By the way, thank you to the heavens Mark for your more-than-amazing job. I don’t know how you can manage updating this site even to this day. Please remember that you don’t go unnoticed.

    -A big fan

  • thebluebird11

    @Stephen Thorn: You’re certainly not alone; I would imagine that there is no one on this planet who could not be made the butt of some insult, slur, epithet, etc. Even someone who is “average” is just “your average Joe,” which (at least to me) has the connotation of being bland, boring, easily ignored. I’m a white Jewish female, so of course I’m a JAP to many people (altho I’m far from it). I’m also short, and in case I’m not aware of that fact, people constantly call it to my attention, as in, “Just how short ARE you?” There are just people in this world who are always looking to start trouble, and they don’t need to look far. If they can’t find fault with someone’s physical attributes, they will find fault with their religious beliefs (or lack thereof), which side of the tracks they come from, who their sex partners are, who their ancestors were, what talents they lack, how much money they have or don’t have, and what they do or don’t do with it, and so on. Again, as so many things in life do, it boils down to “live and let live.”
    I don’t see why humans have this crazy need to emphasize their differences, when in fact we have so much more in common that we can build on and enjoy. There’s nothing wrong with pointing out differences, as long as they are seen for what they are: variations on a theme. I have blue eyes, someone else has brown eyes. I have pink skin, someone else has brown skin. One is not better than the other; they are just different. If someday we had enough interbreeding so that all humans had the same color skin, there are people who would find other reasons to hate people!
    @CrankyAshley: When Bush was the prez, he was indeed called Mr. Bush on many occasions.

  • Craig W.

    Re Sue: “You wrote that black people “are taking it back.” How can anyone take a word back?”

    I believe that “taking it back” means that they are changing the meaning. This has happened before. The word “Yankee” comes from a derogatory word used by Dutch speakers in what is now New York to refer to the English colonists in New England. “Sooner” started as an insult directed at people who allegedly “jumped the gun” when the Oklahoma territory was opened for homesteading. By adopting the label, the negative aspects of the word were defeated. Now, we have the New York Yankees baseball club (a bit of irony there) and Oklahoma Sooners of the University of Oklahoma.

  • Crankyashley

    I’m not white and I was really torn about whether or not to use the word nigger (once) in my own writing when making a comparison to a made up term for non-humans in my setting.

    @thunderbirdblue11 The “Jewish Amy Winehouse” titles bothered me too. As does “Mr. Obama” as opposed to his proper title. I didn’t hear anyone calling Bush “mister”.

  • Stephen Thorn

    @Hannah: I’m a white person too, but that doesn’t mean I’ve never been the target of racial (and other) slurs. My heritage is Scotch-Irish and I’m a Christian, as well as a man, and so I qualify as a “cracker”, “honky”, “redneck”, “mick”, “Bible thumper”, “drunken Irishman”, “holy roller”, “intolerant”, and a bucket-ful of other epithets and prejudices (including that all men are clueless, stupid, insensitive, etc.). Add that I walk with a cane and I get “cripple”, “gimp”, “Chester” (from Dennis Weaver’s character in “Gunsmoke”), and “slowpoke.” Please don’t think that hatred, bigotry, prejudice, intolerance, and blatant ignorance only count when they’re aimed in one direction.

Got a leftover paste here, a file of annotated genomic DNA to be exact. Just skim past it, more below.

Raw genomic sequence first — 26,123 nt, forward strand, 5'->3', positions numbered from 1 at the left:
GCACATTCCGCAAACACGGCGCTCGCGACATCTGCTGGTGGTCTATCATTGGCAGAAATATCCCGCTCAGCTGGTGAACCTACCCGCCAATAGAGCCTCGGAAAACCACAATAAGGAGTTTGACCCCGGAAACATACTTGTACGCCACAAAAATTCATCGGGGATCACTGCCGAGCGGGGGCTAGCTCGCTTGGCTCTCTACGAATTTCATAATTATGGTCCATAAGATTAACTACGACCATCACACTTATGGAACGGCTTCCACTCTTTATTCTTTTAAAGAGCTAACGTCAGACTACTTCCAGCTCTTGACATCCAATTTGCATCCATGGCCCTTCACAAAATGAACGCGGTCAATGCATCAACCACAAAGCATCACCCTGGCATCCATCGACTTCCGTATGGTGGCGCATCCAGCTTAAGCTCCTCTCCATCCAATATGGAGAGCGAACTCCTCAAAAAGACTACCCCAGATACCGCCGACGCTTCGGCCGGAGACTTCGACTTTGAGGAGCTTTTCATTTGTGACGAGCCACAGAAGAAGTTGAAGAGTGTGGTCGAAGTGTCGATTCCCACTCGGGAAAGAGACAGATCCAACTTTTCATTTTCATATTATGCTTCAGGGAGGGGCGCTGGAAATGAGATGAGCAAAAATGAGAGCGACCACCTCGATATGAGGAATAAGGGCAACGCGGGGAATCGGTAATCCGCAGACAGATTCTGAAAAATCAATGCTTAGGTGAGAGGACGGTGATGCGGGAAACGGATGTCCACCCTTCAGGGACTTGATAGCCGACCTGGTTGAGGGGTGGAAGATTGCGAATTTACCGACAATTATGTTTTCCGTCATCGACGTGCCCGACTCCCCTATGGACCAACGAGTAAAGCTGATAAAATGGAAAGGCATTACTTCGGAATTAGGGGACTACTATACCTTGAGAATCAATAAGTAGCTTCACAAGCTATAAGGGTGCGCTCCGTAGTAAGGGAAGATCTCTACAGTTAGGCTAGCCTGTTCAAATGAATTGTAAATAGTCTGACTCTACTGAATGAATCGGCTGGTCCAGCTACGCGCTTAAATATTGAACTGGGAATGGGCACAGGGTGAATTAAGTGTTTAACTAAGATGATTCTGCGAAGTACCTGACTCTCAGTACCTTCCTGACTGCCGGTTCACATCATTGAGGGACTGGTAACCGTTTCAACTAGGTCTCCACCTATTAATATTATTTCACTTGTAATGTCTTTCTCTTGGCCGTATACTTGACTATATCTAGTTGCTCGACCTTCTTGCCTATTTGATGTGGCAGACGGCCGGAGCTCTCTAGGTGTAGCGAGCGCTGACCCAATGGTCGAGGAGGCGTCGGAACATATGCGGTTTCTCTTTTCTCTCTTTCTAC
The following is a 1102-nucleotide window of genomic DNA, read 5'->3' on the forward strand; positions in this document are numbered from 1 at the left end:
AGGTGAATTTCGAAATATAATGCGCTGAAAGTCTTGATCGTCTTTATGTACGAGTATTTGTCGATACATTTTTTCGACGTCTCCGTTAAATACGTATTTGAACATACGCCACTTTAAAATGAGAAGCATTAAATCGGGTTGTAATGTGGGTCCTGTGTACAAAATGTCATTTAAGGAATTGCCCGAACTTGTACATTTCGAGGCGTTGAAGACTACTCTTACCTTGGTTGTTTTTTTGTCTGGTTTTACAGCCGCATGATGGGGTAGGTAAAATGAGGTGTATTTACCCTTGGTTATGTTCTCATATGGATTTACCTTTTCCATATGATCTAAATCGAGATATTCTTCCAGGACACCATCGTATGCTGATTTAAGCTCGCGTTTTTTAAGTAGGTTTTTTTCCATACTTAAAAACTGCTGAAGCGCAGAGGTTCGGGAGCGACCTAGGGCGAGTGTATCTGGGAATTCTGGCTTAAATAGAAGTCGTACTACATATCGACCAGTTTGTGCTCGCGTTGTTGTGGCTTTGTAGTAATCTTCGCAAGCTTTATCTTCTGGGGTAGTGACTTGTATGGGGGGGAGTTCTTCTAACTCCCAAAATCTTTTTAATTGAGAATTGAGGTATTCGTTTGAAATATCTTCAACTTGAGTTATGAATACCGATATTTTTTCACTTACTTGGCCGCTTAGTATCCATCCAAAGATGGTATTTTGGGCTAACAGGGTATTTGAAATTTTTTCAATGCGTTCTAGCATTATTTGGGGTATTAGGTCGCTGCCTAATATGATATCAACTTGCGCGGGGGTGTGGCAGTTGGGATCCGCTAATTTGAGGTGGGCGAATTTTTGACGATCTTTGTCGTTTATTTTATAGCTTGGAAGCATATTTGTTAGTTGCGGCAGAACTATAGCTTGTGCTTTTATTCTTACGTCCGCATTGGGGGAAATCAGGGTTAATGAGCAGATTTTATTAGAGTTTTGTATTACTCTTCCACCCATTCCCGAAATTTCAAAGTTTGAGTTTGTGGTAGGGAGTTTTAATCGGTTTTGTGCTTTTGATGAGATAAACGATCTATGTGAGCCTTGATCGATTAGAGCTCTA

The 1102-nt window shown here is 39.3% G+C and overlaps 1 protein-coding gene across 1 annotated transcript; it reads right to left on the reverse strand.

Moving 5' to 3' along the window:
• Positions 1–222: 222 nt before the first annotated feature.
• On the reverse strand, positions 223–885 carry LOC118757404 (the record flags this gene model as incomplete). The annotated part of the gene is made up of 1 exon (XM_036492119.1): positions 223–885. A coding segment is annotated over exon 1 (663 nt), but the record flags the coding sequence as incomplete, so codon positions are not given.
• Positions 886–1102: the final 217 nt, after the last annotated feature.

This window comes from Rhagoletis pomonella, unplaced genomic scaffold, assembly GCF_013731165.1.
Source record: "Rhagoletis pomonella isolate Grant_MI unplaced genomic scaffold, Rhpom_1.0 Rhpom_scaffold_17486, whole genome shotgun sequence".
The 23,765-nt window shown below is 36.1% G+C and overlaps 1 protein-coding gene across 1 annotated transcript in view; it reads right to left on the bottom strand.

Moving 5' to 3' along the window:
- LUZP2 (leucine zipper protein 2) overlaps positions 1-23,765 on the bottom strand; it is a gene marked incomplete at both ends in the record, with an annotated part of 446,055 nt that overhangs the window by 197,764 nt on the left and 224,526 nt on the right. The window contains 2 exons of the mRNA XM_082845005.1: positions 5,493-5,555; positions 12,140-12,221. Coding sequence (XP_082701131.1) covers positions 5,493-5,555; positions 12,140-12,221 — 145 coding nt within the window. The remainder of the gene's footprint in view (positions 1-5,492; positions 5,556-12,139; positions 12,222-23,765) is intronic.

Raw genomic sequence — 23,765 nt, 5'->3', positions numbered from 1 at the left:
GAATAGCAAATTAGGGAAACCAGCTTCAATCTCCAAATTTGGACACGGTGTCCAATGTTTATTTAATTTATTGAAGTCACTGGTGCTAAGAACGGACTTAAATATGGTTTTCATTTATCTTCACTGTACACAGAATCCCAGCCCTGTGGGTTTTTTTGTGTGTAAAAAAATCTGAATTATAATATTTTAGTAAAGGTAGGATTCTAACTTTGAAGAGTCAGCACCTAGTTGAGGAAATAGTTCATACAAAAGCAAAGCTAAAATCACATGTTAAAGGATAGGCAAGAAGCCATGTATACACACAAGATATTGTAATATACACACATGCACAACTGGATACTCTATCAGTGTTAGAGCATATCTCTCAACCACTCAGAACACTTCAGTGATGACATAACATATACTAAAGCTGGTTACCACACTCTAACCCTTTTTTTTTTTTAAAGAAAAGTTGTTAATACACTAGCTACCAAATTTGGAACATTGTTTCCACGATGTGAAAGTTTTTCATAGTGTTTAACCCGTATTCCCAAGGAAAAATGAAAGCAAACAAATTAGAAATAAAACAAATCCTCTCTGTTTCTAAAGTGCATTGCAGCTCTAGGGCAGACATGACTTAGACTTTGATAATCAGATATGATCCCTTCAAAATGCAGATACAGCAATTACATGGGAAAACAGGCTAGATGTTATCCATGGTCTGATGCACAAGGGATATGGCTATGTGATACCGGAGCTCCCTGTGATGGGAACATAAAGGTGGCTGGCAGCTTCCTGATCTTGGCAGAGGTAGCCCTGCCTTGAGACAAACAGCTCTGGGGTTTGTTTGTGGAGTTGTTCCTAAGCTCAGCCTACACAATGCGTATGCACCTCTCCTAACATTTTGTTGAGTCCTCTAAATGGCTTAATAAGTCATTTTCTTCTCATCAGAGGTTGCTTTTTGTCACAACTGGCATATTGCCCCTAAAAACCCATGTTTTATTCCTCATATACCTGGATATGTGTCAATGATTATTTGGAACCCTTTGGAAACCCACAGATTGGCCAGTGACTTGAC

That having been said, I might get angry or disgusted if those terms are used in a written work, but I would never advocate censoring such works. I’m all too well aware that the sword of censorship is double-edged — it may cut your enemy today, but tomorrow it may be aimed at you instead. To put it less poetically, if I demand you be censored today I may be the target of censorship tomorrow.

  • thebluebird11

    @ApK: LOL I knew what you meant! (although I don’t know the answer to your question!)

    @Daquan: I am sure that Twain himself wasn’t using the word to denigrate the character. He was using it in the context of how those people spoke at that time. Except for the fact that it is currently an inflammatory word, the fact that he uses it is no different from the fact that he uses other colloquialisms and local dialect particular to that era and area. That is how they spoke. If someone today wrote a book about rap singers, and was quoting them as perhaps they spoke to or of each other, I’m sure that word would be in there several times. My theory is, if you don’t want to use a word, don’t use it. If you don’t want to see it, don’t read the book. If you don’t want to hear it, don’t see the movie. You can still keep your principles and hold your head up, even if the rest of the world is not. As Voltaire said, “I do not agree with what you have to say, but I’ll defend to the death your right to say it.”

  • Daquan Wright

    I think it’s best used in historical context or to provide exploration into an era or “way of thinking.” The word in itself is never important, it’s the meaning that’s attached it.

    If you’re going to say it to someone to offend them, then you should be prepared to deal with the consequences.

  • ApK

    OK..was=wasn’t, were = weren’t.

    Curse the lack of an edit feature!

  • ApK

    Bluebird, regarding referring to “Jewish singer….” was there recently an article on this very blog on that topic…not including those adjectives when they were relevant? Or am I thinking of somewhere else?